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This is how the 240v well pump at my house is wired. In my part-time DIYer experience, this doesn't seem up to code.

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  • This is in a shed about 80 feet from the main panel.
  • The grey wire is 10/2 UF connected to a dual pole 40 amp breaker in the main panel. (Side note: shouldn't this be a 30 amp breaker?)
  • The red and black wires run to the well's pressure switch

I would like to improve this connection and potentially allow the well pump to be plugged in to a portable generator for emergency use. It seems like the best option would be to terminate the UF wire at a receptacle and then add a plug to the wires running to the pressure switch that can be plugged into this receptacle, or into a generator as needed.

If this is the best approach, what type of receptacle and plug should I use? 6-30 seems like the natural choice for the receptacle based on the wire, but the most common generator receptacle for 240v is L14-30. I assume I'll need some sort of adapter at some point? Or is there a better way to accomplish what I'm looking for?

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    Just a few violations there, yep...
    – Ecnerwal
    Commented Sep 22, 2022 at 17:49
  • Needing a 30 breaker is right. Cannot just connect a generator to a house's circuits, without an isolation switch for the grid, do not want to shock some poor guy up a pole in the rain.
    – crip659
    Commented Sep 22, 2022 at 17:51
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    @crip659 OP is not talking about connecting generator to the house but rather changing the pump to plug/cord to be able to plug it into house or generator. Commented Sep 22, 2022 at 18:00
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    @manassehkatz-Moving2Codidact You are right. Took me a couple of re-reading to understand it right. Have similar hook up for my well, but I switch the wires themselves instead of OPs neater version. One good reason to have it in a shed, instead of in the basement.
    – crip659
    Commented Sep 22, 2022 at 18:42
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    @manassehkatz-Moving2Codidact is correct. I would like to be able to unplug/disconnect the pump from my house wiring and plug it (and only it) into a portable generator. Commented Sep 22, 2022 at 18:49

1 Answer 1

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this doesn't seem up to code.

  • The circuit bypassing the mandatory disconnect.
  • the UF-B cable having zero physical protection e.g. conduit. It needs physical protection down to its 24" burial depth. Once at depth it no longer needs it.
  • Lack of cable clamps at disconnect. (which will become conduit connectors).
  • Presumed similar defects at the other end.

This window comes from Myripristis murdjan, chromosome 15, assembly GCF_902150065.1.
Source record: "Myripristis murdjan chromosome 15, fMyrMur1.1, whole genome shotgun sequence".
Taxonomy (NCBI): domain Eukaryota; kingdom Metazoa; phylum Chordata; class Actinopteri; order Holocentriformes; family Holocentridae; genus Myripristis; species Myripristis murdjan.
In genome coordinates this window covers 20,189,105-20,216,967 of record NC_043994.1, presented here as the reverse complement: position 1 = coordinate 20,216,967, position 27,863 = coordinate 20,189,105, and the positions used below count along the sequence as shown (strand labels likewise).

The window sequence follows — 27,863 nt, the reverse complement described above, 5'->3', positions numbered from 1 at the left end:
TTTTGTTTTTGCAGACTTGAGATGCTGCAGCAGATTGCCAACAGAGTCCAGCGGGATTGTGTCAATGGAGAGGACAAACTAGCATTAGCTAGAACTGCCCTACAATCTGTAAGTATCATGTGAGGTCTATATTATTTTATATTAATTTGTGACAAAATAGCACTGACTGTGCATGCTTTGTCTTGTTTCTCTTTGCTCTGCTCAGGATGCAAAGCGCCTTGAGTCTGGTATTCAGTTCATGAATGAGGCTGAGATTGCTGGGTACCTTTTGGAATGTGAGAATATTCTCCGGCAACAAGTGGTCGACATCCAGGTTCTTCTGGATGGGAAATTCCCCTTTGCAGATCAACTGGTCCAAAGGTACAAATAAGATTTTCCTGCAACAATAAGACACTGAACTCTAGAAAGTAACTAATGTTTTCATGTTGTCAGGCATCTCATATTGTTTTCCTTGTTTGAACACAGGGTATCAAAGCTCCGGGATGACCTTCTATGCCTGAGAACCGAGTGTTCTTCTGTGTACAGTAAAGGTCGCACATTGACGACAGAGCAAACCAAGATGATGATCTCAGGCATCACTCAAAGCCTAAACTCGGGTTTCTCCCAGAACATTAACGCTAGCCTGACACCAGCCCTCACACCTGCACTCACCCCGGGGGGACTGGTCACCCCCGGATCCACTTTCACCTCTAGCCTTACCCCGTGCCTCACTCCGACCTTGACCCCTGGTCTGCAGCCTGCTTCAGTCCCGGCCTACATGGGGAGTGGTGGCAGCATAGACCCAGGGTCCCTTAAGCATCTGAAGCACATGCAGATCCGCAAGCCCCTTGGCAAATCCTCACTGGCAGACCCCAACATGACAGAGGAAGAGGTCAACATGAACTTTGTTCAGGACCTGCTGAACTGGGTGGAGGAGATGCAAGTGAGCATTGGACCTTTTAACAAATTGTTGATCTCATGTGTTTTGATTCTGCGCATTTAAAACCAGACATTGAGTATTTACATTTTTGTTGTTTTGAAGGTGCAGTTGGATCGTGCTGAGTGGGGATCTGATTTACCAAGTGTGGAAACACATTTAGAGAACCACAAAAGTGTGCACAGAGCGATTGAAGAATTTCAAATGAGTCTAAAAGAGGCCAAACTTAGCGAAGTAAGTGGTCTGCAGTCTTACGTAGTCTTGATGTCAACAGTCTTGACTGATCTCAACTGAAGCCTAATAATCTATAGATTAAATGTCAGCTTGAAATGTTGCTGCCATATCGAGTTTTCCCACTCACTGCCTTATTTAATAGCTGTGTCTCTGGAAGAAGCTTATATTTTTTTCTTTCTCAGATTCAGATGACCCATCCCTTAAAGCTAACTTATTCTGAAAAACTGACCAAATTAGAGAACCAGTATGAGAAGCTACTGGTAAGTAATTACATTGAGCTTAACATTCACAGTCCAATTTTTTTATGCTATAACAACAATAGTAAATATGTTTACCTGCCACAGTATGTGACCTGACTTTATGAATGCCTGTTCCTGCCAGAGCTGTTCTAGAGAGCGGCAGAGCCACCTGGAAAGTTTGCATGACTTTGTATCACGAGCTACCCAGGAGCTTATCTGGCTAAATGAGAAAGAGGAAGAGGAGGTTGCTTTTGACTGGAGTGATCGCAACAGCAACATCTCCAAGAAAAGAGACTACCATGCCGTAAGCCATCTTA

• Red/black THHN wire in invisible conduit, not approved yet.
  • Safety ground mishandled or absent everywhere (metal conduit will take care of that, though).

(Side note: shouldn't this be a 30 amp breaker?)

Maybe, maybe not. Motor rules are weird.

You need to look at the motor nameplate data. Breakers are there to handle short circuits and overloads. Some motors have onboard overload protection (it can observe motor temperature; breakers can't). If the motor is the only load, the breaker is thus only concerned with short circuits! So some flex is allowed to help avoid nuisance trips from motor startup. That trick only works if the circuit is dedicated to that motor. Once it's shared with other loads, forget it.

I would like to improve this connection and potentially allow the well pump to be plugged in to a portable generator for emergency use. It seems like the best option would be to terminate the UF wire at a receptacle and then add a plug to the wires running to the pressure switch that can be plugged into this receptacle, or into a generator as needed.

Makes sense to me. NEC 400.7 allows that. The cord/plug connection will serve the purpose of the disconnect, so it is no longer required. (but some code violations are still relevant).

However, since anything could be plugged into the plug, that will void the exemption for the "motor rules" and require the breaker to match the socket = 30A breaker.

If this is the best approach, what type of receptacle and plug should I use? 6-30 seems like the natural choice for the receptacle based on the wire, but the most common generator receptacle for 240v is L14-30.

That may well be, but if you install a NEMA 14 or L14 socket, you must supply neutral and ground separately to the socket. So you will need to trench a new conduit or cable from the house. But then, you might need to anyway due to code violations in the current installation.

You must not ever hard-install a NEMA 14 family socket without a neutral. If you do, and someone plugs into it with a thing that needs neutral such as an RV, they'll fry every appliance in the RV.

Even more importantly, you must never attach the neutral of a NEMA 14 socket to ground! That is even more dangerous - while the first case will annoyingly fry appliances, this case will kill people. You can buy new appliances.

So how do you solve that problem? #1 it is perfectly legit to have a cord with a NEMA 6 socket but a NEMA 14 plug. The appliance plugged into that socket doesn't want or need neutral, so it just isn't taken from the NEMA 14 plug. That's fine and UL will approve commercially made adapters like this.

The reverse is not safe and will never be UL approved. If you really need to make one of those, make it 1 foot long. That way it is an obvious "cheater cord", rather than being non-obvious. That will put people on guard against using it. Remember never attach NEMA 14 neutral to ground!

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